Storyboarding your script will give you a visual idea of what the shots will look like. You can download storyboard templates online for free. If your drawing abilities are not up to par, do not panic, stick figures will work just fine. Every vertical line from the lined script will get its own square. Remember to name the squares with the proper shot name.
Once the storyboards are completed you can move on to creating your shot list. During the production stage, this list will alert you to what shots are yet to be completed, and where the camera will be positioned. You can download templates online, or create your own with any word program. The list should contain the following columns: scene number, shot number, framing, and description. When organizing your shots in the list, be sure to arrange them in the order from widest to closest. For example, if scene one has a close up and a medium shot, you will do your medium before your close up shot. This technic will prevent you from moving the camera forward then back again.
Making a production book to place all these items in will be useful. A three ring binder, or even a folder will do. Be sure to place everything under plastic covers to protect your documents from spills.
The Search Begins
Now it is time to find actors, and crew members. Friends, and family can make great crew members, or actors. You can also place ads on sites like Playbill or Craigslist to search for actors, or crew members. Unless you are willing to pay your workers, when placing ads be sure to mention that your gigs are non paying. Having your crew members and actors sign a form of agreement will prevent anyone from leaving before shooting is completed. You can create a simple form listing your starting and completion date.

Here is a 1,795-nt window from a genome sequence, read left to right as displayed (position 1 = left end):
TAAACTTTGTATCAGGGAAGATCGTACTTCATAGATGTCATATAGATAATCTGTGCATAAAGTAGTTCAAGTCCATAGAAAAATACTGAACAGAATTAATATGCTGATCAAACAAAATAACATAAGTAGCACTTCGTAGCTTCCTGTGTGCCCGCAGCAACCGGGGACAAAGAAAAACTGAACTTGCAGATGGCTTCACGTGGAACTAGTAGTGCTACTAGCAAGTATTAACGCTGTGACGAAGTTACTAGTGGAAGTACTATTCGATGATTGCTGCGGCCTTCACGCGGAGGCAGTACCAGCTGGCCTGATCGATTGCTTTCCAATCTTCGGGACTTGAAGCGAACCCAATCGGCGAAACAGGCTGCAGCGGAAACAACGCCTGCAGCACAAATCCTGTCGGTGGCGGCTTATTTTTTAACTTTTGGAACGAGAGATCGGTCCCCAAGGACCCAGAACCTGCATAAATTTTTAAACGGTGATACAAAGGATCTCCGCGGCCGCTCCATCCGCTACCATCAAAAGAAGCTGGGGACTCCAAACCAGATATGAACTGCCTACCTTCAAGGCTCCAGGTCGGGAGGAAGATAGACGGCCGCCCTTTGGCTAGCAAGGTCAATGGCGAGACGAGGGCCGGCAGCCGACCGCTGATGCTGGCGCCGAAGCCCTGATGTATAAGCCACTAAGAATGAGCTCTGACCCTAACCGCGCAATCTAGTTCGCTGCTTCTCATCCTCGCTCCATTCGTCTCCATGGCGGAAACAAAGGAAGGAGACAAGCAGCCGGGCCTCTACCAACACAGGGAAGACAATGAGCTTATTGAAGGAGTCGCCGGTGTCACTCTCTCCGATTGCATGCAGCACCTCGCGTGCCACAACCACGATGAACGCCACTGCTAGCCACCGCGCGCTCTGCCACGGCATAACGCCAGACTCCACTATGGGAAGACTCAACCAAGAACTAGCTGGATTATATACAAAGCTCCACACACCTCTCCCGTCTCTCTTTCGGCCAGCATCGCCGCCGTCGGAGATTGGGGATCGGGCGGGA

After you have found your actors, holding a table read is advised. Here you will gather all of your actors and have them read through the script aloud. This will allow actors to become comfortable with their roles, and will also give the director an idea of how the actors will deliver their lines. Be sure to print enough scripts for everyone. Having water, and snacks available during this meeting will keep everyone's energy up.
When it comes to equipment, you do not need an expensive camera, or other high priced items to make a great movie. An inexpensive digital camera, or even a good cell phone camera, will give you a great look.
Let the Production Begin
When you have found everyone, and everything, you need to bring your movie to life, it is time to start the production. During this stage all scenes taking place in the same location should be shot together. Doing this will save you from returning to the same location again and again.
Providing lunch and other treats for your cast and crew will keep them energized. Everyone works better when they are fed, and hydrated. This will also give you a good repetition, and more people will want to work with you on your next project.
Once you have shot all your scenes, it is time to bring it all together in editing. Programs like Final Cut, and Adobe Premiere are great choices for this task, however they can be a little expensive. If you prefer something free, Windows Movie Maker, and LightWorks are worth a try. If you are using a Mac then i-movie is a good option. When creating the credits, make sure to list everyone that helped in the production of the film.
After editing is done, throw an opening night party, and let everyone enjoy your directing debut.
So there you have it, simple tips that can help any amateur filmmaker entertain an audience.